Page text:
But to be honest, I made the library, and these initial zines, as a personal act to get out of a depression. Writing zines was a huge part of my life and identity, but I lost the spirit for it when I tried to move the work online. The act of promoting, and legitimacy, was mad distracting. I was concerned far more with page stats of my blog, or the performance of a fb post or tweet, then any new work. Which was silly, because I started a blog and twitter account because I thought I needed both to promote my work. I am not saying this is the same for everyone, but just how my head works. When a site is designed to notify me with how well I'm doing, or how popular I am, I become discouraged by the concept of both and immediately want to disappear-- taking all my work with me. It's worse when the site holds all the products of my creativity, and needs my engagement to surive so it can continue to hold my work. This means I have to actively engage with the worst parts of my head just so the best parts can persist.
I love making things, and sharing things, and knowing that something I made resonated with someone else. I wanted to figure out a way to do this that didn't throw me down a bad spiral. Coding up dat sites brought back an energy I missed for a v. long time, and I wanted to share that with you.
How it Works
The Dat Zine Library is a lot like the comic strip Heathcliff, in that it works on many levels. You can enjoy the library as a patron, as a zinester making a submission, as a librarian tending to a branch, or as a librarian hacker spinning up their own version. I'll try to lightly guide through each scenario!
A Word at the Start
this is a tool of the *~~future~~* , and no matter how you interact with it you'll want to know some future tools and terms, as I'll likely be using them throughout here.
- The Chorus: This is the place in which the zine library resides, instead of 'the web'. The Chorus is a space of radical, punk2punk art and software that aims to help build our solarpunk future. It's decentralized, so everything can be done through the community without relying on any central server or authority. Every member of the zine community is an integral part of the digital infrastructure, and your support of a zine in the Chorus directly helps the entire infrastructure.
- A Zine: A mix between a love letter and a book. Zines have a loooose definition, cos their power cannot be contained, but generally they are self-published pamphlets that are distributed through a network of friends, cool librarians, and punks. They can be about whatever you want, and look however you want.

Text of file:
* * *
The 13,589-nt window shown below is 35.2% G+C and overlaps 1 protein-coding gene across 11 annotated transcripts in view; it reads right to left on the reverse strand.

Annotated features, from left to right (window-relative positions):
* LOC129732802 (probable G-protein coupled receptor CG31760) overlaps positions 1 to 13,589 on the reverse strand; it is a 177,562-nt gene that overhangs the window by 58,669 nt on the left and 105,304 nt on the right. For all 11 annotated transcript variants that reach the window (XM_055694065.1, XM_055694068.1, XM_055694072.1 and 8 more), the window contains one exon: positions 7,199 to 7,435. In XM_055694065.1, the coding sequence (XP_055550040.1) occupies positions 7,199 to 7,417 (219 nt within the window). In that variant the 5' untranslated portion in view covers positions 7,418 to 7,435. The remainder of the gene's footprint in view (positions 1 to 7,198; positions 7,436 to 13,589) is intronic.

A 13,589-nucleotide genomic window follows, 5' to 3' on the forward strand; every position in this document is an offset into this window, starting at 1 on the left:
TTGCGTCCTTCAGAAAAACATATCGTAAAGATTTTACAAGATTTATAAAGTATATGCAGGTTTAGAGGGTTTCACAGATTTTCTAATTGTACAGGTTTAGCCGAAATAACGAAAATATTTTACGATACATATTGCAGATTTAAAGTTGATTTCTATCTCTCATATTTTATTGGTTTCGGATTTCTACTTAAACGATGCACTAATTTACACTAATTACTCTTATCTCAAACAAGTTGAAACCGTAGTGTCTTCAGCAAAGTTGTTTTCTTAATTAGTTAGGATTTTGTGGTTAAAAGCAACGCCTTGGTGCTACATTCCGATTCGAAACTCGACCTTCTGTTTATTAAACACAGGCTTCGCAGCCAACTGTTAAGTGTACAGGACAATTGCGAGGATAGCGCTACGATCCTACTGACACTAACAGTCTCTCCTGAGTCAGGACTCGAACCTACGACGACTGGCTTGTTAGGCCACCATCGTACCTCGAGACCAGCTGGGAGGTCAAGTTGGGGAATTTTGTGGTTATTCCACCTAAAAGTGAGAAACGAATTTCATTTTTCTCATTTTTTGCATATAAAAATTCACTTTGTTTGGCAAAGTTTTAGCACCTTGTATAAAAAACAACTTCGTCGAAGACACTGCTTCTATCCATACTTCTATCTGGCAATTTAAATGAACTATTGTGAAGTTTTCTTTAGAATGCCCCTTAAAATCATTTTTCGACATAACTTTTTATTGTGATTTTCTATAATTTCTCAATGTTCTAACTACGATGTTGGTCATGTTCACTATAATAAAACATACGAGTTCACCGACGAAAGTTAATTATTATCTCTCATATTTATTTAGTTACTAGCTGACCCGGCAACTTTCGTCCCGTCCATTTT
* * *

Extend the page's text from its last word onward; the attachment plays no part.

- A Dat Zine: A mix between a zine and a website. These are self-published dat sites that are distributed through a network of friends, cool dat zine librarians, and solarpunks across the Chorus. They can be whatever you want, coded however you feel comfortable coding, and look however you want. They don't need to be text-based. A cool coded rhythm game could be a dat zine if the spirit is right.
- Dat: A protocol for sharing sites, files, and apps in a distributed, decentralized way. It is similar to http, which is the protocol the web uses for sharing web pages. But in the web, pages are held on servers that are then accessed by the site visitors. With Dat, the pages are held on the devices in which they were written, along with the device of every visitor and peer who chooses to seed that site. In this way, there is no central server controlling access, the content lives among the community itself. It is kind of like how torrents work, and kind of like how the web could've worked, but different than both. Because it's a separate protocol from the web, most browsers (like chrome or safari) cannot view a dat zine. There is a new browser, called Beaker Browser, that can view dat sites and create them.
- swingin' on the flippity flop: A slang term for 'hanging out'.
- Beaker Browser: A web browser for the Chorus. It can be downloaded at beakerbrowser.com. It can be used to browser the normal web, but can also view dat sites and dat zines. In addition, it has editing and publishing capabilities built in, so you can create your own dat zine from within the browser.